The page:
Recovering from disruption scare

My last post was about the possibility of disrupting our foster care placement.  10-year-old Joyful (foster daughter) is ostracizing 14-year-old Sassy (bio daughter) and getting the two boys to gang up on her.  The result is Sassy feeling unloved and unwelcome in her own home.  So now what?

The first step is realizing that we’ve got something seriously going wrong and knowing our boundaries. Before we started fostering, my hubby and I agreed that our existing children’s safety had to be our top priority.   We defined safety as both physical and emotional.  We committed ourselves upfront to put in the effort to make foster care work for our entire family.   However, we agreed we would take a break if something came up that was beyond our control and jeopardized our existing children’s well being – if that was the only way to protect our kids.
child protection
The second step is marshaling resources to help fix the problem and help keep our whole family together.  We’ve heard a lot of war stories of foster parents who struggled alone and didn’t let people know how tough things were getting.  They feared that people would criticize them or take away their foster children.  Then they reached a point where they were so overwhelmed that they called up their agency and asked for the children in their care to be removed.  And I know where those people are coming from.  Heck, it’s hard just writing about our difficulties in my anonymous blog.  Imagine talking to your social worker, whose job is partly to keep an eye on you and make sure you’re being a good parent!!  But, good social workers understand that foster parenting is hard and they value the well-being of all the kids in your home.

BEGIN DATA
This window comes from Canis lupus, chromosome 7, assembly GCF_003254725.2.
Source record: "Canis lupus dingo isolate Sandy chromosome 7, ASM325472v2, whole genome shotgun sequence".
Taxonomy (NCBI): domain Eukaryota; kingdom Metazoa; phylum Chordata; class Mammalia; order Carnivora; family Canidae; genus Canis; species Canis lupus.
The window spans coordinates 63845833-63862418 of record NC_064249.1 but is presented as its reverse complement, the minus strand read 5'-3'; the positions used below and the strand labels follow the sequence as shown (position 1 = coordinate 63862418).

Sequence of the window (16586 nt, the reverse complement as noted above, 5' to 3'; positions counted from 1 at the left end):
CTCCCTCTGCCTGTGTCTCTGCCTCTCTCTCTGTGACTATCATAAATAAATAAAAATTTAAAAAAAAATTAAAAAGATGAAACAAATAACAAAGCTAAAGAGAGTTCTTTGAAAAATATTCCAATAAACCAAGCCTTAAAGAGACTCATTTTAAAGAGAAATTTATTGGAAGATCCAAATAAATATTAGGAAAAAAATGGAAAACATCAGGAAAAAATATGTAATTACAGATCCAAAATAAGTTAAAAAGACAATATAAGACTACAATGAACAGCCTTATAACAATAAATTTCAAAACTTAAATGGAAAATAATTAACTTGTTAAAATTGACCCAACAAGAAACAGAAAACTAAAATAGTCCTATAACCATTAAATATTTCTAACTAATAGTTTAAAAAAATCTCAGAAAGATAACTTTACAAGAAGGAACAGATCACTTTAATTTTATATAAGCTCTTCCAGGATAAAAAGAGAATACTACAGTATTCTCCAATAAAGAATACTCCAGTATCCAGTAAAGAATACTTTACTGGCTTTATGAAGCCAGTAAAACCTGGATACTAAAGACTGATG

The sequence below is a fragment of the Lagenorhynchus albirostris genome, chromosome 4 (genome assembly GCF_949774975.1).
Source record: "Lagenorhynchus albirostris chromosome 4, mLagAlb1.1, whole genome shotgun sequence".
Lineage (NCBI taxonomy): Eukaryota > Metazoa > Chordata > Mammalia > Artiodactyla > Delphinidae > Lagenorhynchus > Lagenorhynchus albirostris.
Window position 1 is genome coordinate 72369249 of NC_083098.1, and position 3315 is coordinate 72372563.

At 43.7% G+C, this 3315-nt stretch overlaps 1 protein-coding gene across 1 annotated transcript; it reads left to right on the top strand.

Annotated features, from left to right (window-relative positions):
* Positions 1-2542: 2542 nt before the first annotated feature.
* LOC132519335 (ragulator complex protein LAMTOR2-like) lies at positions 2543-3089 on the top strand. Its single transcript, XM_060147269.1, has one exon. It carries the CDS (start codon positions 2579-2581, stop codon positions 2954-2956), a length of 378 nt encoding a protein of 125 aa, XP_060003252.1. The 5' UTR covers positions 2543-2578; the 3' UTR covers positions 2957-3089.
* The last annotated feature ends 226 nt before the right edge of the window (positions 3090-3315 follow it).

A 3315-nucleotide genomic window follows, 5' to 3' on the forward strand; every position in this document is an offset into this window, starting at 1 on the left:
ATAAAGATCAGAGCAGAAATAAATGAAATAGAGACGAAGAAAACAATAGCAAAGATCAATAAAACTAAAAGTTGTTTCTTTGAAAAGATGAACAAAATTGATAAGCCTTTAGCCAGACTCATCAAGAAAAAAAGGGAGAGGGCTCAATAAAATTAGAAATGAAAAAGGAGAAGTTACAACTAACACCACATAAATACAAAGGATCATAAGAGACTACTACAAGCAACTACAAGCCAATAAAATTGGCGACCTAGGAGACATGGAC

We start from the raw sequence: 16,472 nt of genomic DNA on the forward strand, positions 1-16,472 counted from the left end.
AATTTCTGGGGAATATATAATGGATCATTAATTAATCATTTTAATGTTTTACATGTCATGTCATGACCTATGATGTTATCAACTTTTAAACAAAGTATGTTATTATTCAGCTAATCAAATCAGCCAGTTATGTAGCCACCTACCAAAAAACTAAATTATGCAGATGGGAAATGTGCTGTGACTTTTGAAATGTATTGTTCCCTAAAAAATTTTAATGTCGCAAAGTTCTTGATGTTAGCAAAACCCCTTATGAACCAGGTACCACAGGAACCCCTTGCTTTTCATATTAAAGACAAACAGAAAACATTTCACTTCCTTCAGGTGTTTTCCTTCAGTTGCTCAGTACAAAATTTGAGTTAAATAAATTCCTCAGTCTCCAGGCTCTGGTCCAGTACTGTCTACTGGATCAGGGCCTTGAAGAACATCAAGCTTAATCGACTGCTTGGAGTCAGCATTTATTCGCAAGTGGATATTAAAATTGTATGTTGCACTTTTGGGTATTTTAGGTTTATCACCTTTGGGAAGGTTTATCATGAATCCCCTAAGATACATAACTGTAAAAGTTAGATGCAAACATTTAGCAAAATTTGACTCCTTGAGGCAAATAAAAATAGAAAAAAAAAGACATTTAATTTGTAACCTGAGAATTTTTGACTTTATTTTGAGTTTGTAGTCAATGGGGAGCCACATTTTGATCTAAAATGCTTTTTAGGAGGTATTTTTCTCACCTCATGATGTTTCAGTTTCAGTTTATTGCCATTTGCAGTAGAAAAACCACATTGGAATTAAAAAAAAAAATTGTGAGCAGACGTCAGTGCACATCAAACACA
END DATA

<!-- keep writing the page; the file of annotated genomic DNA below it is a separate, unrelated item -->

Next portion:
I told our social worker that Joyful was taking out her fear of women on Sassy and trying to force Sassy out of the family, so Joyful could feel safe.  I explained how Sassy was being a dramatic teenager, and how her rambunctious behaviors could be triggering Joyful’s PTSD.  I said we want to work through the bullying that’s happening, but are not sure of the path forward.  Hallelujah the social worker was very understanding and simply asked us what we wanted to do.  I didn’t have an answer right then, but said we’d work with the therapists.

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And so we’ve been working with the therapists.  We’ve got a whole bucketload of them.  We’ve teamed up been with the therapists to address each child’s needs individually.  We’ve collaborated with the therapists about how to handle home life when Joyful starts acting nasty towards Sassy.  We had a therapist chat with Sassy to bolster her self esteem and explain how trauma was impacting Joyful.  Since we know that Joyful struggles in all of her relationships with females, we’ve gotten my hubby and our teenaged son Silent One to regularly verbalize to Joyful that it’s important to treat all members of the family respectfully.

 

The last step is continuing to be good parents and keeping an even keel despite feeling like the world is crashing down on our shoulders.  Wow, is that super hard!

 

This is where self care comes in.  You gotta get yourself right so you can be the mature adult.